By: John Steenhuisen writes
A visit to the Port of Berbera on the coast of Somaliland is certainly not for the faint hearted. It is blistering hot in summer with temperatures that regularly breach the forties, a journey made more challenging by the occasional camel loping along the main road. It is however an essential trip for any policymaker who wants to witness the real value of taking decisive decisions as opposed to endless dithering.
Firstly some context. Thirty years ago Somaliland chose independence and broke away from Somalia in the midst of successive wars. When these were brought to a close by a series of internal peace conferences, much of the country had been stripped bare and laid waste.
And though it is formally unrecognised diplomatically by any other state, Somaliland has transformed into a thriving little democracy in the bad neighbourhood that is the Horn of Africa. Somaliland is surrounded by a collection of failed states and despotic dictators. Yet it continues to surprise the world with regular elections, changes in power and democratic advancement.
Somaliland stands out as a country which has developed its own peace model, from the bottom up, one reason why it holds. Despite its devastating civil war inheritance, Somaliland has become the ‘country that can’ in Africa.
Part of their success is their ability to make better choices for the future of their country and then to execute these with determination. Which brings me back to the Port of Berbera. Realising that the port was a strategic asset that had been muddling along inefficiently under the control of the state entity, the Somaliland Port Authority (SPA), a decision was made to unlock the potential and concession the port long-term to an International operator.
A deal with Dubai Ports World was a based on a 30-year concession in a 65:35 joint venture with the SPA. The result has been a massive expansion in port capacity, currently in phase 2 of the development. Phase 1 attracted over US$244 million of investment in infrastructure, equipment and systems. On top of this there has been a doubling of the tonnage of general cargo, break and break bulk and a massive five-fold increase in container handling capacity to 500,000 TEUs annually. Phase 2, currently underway, will see container capacity again quadruple, and the quayside and handling facilities further expand with a further $200 million of investment.
But it’s the improvement in efficiency which is most impressive. Berbera is now ranked at position 184 on the World Bank’s index of port efficiency. South Africa’s ports languish at the bottom of the table with Cape Town at position 365. That our ports are being outperformed by a port in a tiny unrecognised country which spent years ravaged by war should be serious wake-up call as to just how far behind we are.
The most remarkable part of this is that the timeline for Somaliland to rack up this incredible achievement was a mere three years from the day that the Somaliland Parliament passed the enabling legislation. Three years! Just let that sink in, I can’t think of a single major government project in South Africa that has come even close to a delivery timeline like this. On the contrary, projects like Medupi and Kusile have dragged on for decades, massively over budget and of course with all the requisite price gouging and rent seeking along the way. The difference is that a decision was made and it was actioned, no endless workshops, presidential commissions and interminable RFI, RFP, BEE processes that have become the norm in South Africa.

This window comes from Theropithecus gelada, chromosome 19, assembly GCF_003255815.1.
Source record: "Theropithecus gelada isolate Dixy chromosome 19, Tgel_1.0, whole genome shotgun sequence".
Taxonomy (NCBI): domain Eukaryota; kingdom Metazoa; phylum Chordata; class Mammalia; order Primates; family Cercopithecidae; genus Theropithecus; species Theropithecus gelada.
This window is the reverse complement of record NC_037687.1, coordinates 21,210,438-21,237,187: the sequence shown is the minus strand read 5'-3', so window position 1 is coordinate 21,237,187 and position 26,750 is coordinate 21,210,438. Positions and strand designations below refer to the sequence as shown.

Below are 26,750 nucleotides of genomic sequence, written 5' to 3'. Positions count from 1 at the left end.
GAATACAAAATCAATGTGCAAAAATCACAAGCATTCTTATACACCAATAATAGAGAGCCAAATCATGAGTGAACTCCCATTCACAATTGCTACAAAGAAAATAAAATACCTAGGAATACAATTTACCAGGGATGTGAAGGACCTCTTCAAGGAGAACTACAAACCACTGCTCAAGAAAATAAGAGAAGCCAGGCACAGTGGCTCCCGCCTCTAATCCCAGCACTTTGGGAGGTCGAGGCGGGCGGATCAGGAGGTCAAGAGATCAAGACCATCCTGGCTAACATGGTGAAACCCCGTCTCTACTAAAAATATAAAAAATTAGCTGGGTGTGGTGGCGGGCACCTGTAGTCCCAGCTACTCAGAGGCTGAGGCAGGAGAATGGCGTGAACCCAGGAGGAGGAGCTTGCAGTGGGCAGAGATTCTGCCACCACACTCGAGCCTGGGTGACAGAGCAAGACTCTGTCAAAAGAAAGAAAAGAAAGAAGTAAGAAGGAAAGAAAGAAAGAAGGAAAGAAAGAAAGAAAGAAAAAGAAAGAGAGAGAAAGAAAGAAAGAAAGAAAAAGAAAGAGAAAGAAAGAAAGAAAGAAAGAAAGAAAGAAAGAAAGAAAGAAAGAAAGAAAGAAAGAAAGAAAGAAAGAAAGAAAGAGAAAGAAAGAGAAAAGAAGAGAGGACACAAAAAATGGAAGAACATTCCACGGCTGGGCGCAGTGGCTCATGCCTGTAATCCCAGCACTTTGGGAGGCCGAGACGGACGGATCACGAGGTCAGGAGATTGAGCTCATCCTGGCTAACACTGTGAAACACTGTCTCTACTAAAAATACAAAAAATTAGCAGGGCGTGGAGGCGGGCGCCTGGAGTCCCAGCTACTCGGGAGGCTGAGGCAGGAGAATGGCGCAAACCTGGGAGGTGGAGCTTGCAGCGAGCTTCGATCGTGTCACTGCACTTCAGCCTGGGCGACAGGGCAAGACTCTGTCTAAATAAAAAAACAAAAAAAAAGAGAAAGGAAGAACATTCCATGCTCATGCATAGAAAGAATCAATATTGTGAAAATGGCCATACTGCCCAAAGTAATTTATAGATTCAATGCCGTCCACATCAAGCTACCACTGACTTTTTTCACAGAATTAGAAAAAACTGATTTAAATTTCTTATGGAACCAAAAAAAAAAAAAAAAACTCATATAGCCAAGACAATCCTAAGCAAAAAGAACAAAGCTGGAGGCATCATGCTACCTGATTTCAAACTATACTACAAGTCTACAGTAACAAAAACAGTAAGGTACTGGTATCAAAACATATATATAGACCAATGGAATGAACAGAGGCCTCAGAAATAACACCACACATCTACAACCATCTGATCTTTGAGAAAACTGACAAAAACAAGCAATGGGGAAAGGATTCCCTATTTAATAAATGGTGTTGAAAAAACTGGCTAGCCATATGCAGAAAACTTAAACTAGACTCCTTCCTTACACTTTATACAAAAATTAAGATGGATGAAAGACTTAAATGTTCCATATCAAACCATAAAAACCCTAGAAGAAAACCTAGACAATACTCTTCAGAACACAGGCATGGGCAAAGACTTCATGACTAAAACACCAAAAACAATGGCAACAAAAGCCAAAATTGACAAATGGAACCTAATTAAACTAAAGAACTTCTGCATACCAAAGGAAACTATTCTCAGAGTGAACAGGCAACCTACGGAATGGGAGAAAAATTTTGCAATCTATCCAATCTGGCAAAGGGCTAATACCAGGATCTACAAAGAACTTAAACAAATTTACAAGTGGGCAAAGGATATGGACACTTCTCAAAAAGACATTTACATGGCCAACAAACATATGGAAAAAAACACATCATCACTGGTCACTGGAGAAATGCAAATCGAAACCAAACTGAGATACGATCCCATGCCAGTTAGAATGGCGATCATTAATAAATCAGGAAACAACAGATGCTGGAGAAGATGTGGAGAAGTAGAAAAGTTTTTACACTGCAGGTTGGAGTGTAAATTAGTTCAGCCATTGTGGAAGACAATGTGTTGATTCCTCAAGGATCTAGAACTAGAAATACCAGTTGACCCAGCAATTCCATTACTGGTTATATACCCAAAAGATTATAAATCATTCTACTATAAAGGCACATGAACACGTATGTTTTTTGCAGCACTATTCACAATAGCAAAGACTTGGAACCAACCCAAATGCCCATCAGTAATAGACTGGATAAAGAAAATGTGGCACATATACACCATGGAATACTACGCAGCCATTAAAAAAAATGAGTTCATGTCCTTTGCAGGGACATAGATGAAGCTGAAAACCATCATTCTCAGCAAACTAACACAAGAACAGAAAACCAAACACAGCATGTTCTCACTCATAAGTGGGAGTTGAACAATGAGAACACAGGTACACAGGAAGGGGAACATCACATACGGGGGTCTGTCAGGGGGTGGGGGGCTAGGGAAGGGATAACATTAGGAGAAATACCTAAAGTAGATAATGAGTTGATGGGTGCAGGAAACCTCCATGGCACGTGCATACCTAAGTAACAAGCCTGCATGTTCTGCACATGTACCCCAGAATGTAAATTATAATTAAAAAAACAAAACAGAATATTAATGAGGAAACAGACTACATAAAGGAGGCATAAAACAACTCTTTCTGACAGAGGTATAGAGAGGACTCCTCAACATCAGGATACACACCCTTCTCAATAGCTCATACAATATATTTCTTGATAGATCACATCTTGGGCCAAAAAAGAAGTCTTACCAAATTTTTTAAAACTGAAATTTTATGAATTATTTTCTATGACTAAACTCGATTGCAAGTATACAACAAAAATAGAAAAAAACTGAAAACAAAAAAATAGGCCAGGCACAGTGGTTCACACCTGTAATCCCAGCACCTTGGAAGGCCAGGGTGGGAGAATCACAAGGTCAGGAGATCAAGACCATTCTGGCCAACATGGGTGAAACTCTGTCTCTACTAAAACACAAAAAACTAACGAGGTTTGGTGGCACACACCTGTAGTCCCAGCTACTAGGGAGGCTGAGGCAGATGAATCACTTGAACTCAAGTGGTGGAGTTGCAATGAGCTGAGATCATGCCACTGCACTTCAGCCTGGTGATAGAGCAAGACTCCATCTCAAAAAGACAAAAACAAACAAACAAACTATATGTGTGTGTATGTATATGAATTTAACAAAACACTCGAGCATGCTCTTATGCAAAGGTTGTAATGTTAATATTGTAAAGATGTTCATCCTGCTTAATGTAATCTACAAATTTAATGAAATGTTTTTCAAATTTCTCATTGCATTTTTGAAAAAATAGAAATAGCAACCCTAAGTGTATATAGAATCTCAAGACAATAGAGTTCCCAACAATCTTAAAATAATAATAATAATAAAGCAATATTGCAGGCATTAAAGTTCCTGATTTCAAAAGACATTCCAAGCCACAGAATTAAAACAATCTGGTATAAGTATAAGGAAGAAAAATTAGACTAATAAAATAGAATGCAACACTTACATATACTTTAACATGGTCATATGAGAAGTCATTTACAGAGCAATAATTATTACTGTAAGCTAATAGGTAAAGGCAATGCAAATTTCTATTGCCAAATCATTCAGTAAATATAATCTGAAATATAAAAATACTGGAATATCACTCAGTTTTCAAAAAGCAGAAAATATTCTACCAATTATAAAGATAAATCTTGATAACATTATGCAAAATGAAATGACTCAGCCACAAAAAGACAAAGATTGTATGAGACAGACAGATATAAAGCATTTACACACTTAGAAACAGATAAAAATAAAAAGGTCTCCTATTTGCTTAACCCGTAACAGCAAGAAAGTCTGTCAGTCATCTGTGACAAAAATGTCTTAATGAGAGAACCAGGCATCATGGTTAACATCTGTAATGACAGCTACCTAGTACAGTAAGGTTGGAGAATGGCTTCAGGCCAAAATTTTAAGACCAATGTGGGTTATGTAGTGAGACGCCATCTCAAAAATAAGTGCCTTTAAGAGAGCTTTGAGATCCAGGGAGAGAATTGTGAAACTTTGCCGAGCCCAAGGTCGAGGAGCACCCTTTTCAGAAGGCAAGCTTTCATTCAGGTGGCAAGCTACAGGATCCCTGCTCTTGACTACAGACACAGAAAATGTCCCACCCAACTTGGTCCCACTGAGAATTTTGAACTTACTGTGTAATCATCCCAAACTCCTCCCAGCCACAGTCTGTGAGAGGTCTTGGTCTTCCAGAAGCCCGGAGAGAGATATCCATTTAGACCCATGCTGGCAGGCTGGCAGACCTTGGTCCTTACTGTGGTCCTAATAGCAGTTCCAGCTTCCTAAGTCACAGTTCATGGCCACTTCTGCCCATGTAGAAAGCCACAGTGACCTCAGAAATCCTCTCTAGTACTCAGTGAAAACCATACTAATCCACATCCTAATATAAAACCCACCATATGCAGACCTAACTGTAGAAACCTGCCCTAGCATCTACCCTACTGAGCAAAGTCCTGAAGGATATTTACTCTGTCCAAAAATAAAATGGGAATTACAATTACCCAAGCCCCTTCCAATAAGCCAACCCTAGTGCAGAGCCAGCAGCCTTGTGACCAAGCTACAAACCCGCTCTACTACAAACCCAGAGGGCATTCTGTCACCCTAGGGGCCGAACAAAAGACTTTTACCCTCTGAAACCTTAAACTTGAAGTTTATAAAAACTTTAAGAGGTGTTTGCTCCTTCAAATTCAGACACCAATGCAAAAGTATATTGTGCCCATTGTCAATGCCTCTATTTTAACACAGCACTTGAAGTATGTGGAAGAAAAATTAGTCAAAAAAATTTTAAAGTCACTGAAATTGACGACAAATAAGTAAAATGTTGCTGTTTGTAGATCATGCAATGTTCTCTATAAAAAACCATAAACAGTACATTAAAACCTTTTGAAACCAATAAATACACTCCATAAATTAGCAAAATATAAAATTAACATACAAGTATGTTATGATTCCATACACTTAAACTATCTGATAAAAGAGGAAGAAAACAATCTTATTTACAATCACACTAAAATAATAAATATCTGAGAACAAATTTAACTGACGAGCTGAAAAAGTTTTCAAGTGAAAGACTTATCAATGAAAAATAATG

So what does Berbera have to do with South Africa?
Well, firstly it’s a wake-up call that we had better up our game and do something about our ports or else we stand to lose out to other more efficient ports on the continent. Secondly, sentiment and the romantic notion of some South African exceptionalism isn’t going to cut it. We need to live in the present, not in past glories. Our future lies in efficiency, price and service. We are lagging far behind on all of these. Thirdly the model used by Somaliland shows the value in government letting go and allowing in private sector expertise and efficiency to displace government malaise and inefficiency.
There is no way that Portnet and Transnet are going to be able to do what needs to be done. While ideologically understandable, government keeps trying to breathe life into these putrefying corpses and it’s simply an unjustified waste of the public’s good money. We should be seeking instead to emulate the Berbera model in all our ports.
On my recent visit to the NAMPO agricultural show, port efficiency was a common theme that came up in my various discussions with agricultural producers. Billions of Rands in trade are lost every year as port inefficiency is allowed to continue and our agricultural products rot at the quayside, destroying incomes and revenues as well as jobs. Local retailers and businesses too are not immune, with long delays for their goods to be landed and cleared, ironically with some of the most expensive port handling charges in the world.
The time for talking about reform has surely ended. It is now time for action. Instead of more commissions, task teams and presidential units (there are now over 27 at last count!) it’s time to start implementing. A good start would be to begin with the low-hanging fruit. Getting some of our 740 moribund state-owned entities out of the way, starting with our ports, could finally begin unblocking the obstacles they have put in the way of real expansion and growth. Concessioning our ports in public private partnerships with international experts and all the potential this offers shouldn’t take another decade of dithering.
The Somaliland example shows us, with the right decisions, the rewards of reform can be quickly reaped. With such leadership, we too could become a ‘country that can’.